Politics

We Know Where Pelosi And Democrats Stand On Impeachment — Here’s What They Said About It In 1998

Photo by Sergio Flores/Getty Images

Henry Rodgers Capitol Hill Reporter

A majority of Democrats in Congress are pushing to impeach President Donald Trump, however, many who were in office during former President Bill Clinton’s impeachment process in 1998 had a very different outlook on impeaching a sitting president.

Speaker of the House Nancy Pelosi publicly announced on Sept. 24, “Today I’m announcing the House of Representatives is moving forward with an official impeachment inquiry.” (RELATED: Nancy Pelosi Comes Out In Favor Of Impeachment)

Despite Pelosi’s early reluctance to push for impeachment, there are currently 226 Democrats who support impeachment or an impeachment inquiry, compared to the 10 Democrats who don’t support impeachment or impeachment inquiry yet, according to the New York Times.

Pelosi, who has served in Congress since 1987, fully opposed Clinton’s impeachment and for over one year was against impeaching Trump, until news broke that he asked the President of Ukraine to investigate his political opponent, Joe Biden, on a phone call.

“Today the Republican majority is not judging the president with fairness, but impeaching him with a vengeance,” then-House Minority Leader Pelosi said on the House floor in December of 1998, strongly advocating against impeaching Clinton.

“In the investigation of the president, fundamental principles which Americans hold dear, fairness, privacy, checks and balances, have been seriously violated and why? Because we are here today because the Republicans in the House are paralyzed with hatred of President Clinton … Until the Republicans free themselves of that hatred, our country will suffer,” Pelosi continued.

Many of Pelosi’s Democratic colleagues previously pushed for impeaching Trump, including Democratic Texas Rep. Al Green, who broke with Pelosi when he vowed to force a vote to impeach Trump in late March. Green, who previously had several bills to impeach Trump overwhelmingly rejected by the House of Representatives, called for a third impeachment vote. Pelosi said impeachment was “just not worth it” in a March interview.

House Judiciary Chairman Jerry Nadler, another Democrat in Congress during Clinton’s impeachment proceedings, said in 1998 that impeaching the President of the United States is an undoing of a National Election, despite his continued calls to impeach Trump. (RELATED: 21 Years Ago, Nadler Sang A Very Different Tune On Impeachment)

In a speech from 1998, Nadler spoke about how impeachment would be bad for the U.S., as it would be telling Americans that the people’s vote does not count and that the election “must be set aside.” However, Nadler said on Sept. 16 that Trump should be impeached in order “to vindicate the Constitution,” before Pelosi was in favor of impeachment.

House Judiciary Committee Chairman Jerrold Nadler departs an observance and campus wide moment of silence for the National Day of Service and Remembrance honoring victims of the September 11, 2001 terrorist attacks on Capitol Hill on September 11, 2019 in Washington, DC. (Photo by Zach Gibson/Getty Images)

Here is a list of the 49 Democrats still in Congress who voted against impeaching Clinton, but are in favor of impeaching Trump:

  • California Democratic Rep. Zoe Lofgren
  • Maryland Democratic Rep. Steny Hoyer
  • Ohio Democratic Rep. Marcy Kaptur
  • Indiana Democratic Rep. Peter Visclosky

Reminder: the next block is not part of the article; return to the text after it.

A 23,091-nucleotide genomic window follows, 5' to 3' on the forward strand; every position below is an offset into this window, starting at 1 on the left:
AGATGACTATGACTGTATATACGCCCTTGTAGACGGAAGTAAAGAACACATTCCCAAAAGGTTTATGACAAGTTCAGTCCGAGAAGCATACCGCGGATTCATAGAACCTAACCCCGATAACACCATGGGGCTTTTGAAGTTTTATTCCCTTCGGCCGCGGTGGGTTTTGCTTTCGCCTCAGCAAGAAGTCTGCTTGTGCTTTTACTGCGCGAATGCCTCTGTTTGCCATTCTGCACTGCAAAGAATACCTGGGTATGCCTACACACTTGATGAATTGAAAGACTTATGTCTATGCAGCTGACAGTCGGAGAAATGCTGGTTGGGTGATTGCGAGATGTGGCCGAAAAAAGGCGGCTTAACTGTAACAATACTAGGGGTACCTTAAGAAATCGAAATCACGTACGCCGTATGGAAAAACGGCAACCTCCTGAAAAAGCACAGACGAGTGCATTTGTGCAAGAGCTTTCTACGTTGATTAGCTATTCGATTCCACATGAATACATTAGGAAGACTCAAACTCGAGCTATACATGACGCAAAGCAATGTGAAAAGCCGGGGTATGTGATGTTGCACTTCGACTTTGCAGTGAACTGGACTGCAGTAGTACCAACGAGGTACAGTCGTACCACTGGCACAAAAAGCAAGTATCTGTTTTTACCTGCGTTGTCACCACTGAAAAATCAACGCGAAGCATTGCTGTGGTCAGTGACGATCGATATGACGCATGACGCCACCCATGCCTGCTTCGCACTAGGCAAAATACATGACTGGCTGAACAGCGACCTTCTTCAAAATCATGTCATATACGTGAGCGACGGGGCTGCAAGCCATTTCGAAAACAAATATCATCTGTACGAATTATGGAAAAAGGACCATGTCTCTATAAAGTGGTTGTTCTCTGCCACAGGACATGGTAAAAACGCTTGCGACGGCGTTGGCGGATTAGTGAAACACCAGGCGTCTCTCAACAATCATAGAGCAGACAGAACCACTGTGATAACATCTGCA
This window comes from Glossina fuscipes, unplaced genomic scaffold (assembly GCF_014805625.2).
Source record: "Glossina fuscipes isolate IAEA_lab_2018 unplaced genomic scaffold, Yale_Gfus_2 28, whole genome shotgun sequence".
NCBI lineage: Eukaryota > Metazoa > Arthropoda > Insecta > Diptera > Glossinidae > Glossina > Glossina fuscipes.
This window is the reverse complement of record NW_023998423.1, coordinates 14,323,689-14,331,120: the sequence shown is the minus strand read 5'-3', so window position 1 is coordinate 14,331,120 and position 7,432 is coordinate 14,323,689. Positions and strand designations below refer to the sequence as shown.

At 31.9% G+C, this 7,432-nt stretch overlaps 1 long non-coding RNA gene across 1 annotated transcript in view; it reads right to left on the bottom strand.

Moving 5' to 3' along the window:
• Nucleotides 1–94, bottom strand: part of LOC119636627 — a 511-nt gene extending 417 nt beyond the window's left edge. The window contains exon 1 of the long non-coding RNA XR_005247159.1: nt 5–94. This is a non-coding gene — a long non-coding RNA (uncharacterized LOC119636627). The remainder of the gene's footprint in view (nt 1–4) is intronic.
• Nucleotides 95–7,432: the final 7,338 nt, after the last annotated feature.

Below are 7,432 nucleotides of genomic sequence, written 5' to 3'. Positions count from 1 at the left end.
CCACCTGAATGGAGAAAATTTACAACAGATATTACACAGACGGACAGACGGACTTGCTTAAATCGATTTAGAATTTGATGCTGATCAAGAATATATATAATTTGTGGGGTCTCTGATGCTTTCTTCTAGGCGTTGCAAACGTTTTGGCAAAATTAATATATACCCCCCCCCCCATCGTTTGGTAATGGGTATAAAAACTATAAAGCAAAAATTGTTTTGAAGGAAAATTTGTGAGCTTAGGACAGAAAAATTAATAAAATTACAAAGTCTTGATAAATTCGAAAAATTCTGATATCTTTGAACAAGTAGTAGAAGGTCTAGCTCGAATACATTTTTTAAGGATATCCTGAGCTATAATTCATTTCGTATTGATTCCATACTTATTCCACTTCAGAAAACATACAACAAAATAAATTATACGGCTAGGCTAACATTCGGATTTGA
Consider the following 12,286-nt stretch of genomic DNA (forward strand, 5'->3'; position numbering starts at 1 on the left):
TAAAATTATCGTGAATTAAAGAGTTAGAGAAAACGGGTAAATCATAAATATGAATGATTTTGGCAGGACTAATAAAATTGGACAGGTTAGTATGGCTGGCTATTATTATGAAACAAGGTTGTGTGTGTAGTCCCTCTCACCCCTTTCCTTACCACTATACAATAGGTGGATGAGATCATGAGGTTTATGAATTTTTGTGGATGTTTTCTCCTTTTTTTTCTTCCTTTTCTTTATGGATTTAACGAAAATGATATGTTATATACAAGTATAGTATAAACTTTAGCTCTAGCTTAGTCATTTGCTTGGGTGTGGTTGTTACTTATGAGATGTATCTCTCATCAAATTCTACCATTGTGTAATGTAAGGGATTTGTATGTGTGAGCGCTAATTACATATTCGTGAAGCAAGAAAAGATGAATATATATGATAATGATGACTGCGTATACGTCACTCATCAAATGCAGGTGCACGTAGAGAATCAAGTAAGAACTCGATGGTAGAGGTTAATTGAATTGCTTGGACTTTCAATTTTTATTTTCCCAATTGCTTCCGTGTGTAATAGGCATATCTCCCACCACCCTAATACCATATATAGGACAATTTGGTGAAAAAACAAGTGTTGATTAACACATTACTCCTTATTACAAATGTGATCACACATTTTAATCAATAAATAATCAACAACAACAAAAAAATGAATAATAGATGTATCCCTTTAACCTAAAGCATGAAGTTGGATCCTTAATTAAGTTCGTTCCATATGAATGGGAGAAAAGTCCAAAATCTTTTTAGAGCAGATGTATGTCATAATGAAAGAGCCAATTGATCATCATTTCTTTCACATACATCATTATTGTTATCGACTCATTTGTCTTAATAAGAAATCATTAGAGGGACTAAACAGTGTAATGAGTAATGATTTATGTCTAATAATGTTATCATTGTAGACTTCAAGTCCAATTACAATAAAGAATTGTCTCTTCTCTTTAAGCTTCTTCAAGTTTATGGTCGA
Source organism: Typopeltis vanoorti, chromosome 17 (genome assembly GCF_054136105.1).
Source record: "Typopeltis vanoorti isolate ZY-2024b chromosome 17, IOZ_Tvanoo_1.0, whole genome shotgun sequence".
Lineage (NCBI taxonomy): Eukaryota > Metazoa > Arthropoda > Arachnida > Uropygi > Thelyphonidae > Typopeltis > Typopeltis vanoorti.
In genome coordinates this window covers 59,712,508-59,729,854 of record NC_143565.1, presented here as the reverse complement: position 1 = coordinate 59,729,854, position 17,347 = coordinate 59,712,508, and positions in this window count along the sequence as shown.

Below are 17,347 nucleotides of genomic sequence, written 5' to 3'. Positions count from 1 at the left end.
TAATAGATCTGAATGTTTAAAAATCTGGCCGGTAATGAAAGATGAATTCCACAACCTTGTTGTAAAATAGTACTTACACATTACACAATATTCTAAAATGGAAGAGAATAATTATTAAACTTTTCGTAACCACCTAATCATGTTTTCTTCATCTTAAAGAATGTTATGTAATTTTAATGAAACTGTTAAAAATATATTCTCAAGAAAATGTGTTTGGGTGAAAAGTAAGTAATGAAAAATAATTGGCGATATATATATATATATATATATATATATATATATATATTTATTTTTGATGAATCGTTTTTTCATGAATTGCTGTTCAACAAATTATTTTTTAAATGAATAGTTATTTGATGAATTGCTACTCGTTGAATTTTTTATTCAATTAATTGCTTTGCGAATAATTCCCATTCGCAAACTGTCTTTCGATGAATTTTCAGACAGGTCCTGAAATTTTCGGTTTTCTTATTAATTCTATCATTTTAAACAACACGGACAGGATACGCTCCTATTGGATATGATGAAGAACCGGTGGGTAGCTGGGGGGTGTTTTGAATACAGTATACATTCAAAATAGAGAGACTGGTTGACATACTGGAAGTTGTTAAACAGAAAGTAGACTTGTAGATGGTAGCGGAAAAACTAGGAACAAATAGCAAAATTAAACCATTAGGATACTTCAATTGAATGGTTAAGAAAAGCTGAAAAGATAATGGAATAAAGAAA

• Oregon Democratic Rep. Peter DeFazio
  • Georgia Democratic Rep. John Lewis
  • California House Speaker Nancy Pelosi
  • New Jersey Democratic Rep. Frank Pallone
  • New York Democratic Rep. Eliot Engel
  • New York Democratic Rep. Nita Lowey
  • Massachusetts Democratic Rep. Richard Neal
  • New York Democratic Rep. Jose Serrano
  • North Carolina Democratic Rep. David Price
  • Connecticut Democratic Rep. Rosa DeLauro
  • Minnesota Democratic Rep. Collin Peterson
  • California Democratic Rep. Maxine Waters
  • New York Democratic Rep. Jerry Nadler
  • Georgia Democratic Rep. Sanford Bishop
  • South Carolina Democratic Rep. Jim Clyburn
  • California Democratic Rep. Anna Eshoo
  • Florida Democratic Rep. Alcee Hastings
  • Texas Democratic Rep. Eddie Bernice Johnson
  • New York Democratic Rep. Carolyn Maloney
  • California Democratic Rep. Lucille Roybal-Allard
  • Illinois Democratic Rep. Bobby Rush
  • Virginia Democratic Rep. Robert “Bobby” Scott
  • New York Democratic Rep. Nydia Velazquez
  • Mississippi Democratic Rep. Bennie Thompson
  • Texas Democratic Rep. Lloyd Doggett
  • Pennsylvania Democratic Rep. Michael Doyle
  • Texas Democratic Rep. Sheila Jackson Lee
  • Maryland Democratic Rep. Elijah Cummings
  • Oregon Democratic Rep. Earl Blumenauer
  • Illinois Democratic Rep. Danny Davis
  • Colorado Democratic Rep. Diana DeGette
  • Wisconsin Democratic Rep. Ron Kind
  • Massachusetts Democratic Rep. James McGovern
  • Vermont Democratic Sen. Bernie Sanders
  • New Jersey Democratic Rep. Bill Pascrell
  • California Democratic Rep. Brad Sherman
  • California Democratic Rep. Barbara Lee
  • Washington Democratic Rep. Adam Smith
  • New York Democratic Rep. Gregory Meeks
  • Ohio Democratic Sen. Sherrod Brown
  • Maryland Democratic Sen. Benjamin Cardin
  • Massachusetts Democratic Sen. Ed Markey
  • New Jersey Democratic Sen. Robert Menendez
  • New York Democratic Sen. Chuck Schumer
  • Michigan Democratic Sen. Debbie Stabenow

Pelosi will need to bring the articles of impeachment to the House floor for a vote in order to move forward with the impeachment process. If the House passes the articles of impeachment, the Republican-controlled Senate would then likely vote against it.

There are currently six House committees investigating Trump for what they believe are impeachable offenses. The House ended up impeaching Clinton on December 19, 1998, for charges of lying under oath and obstruction of justice.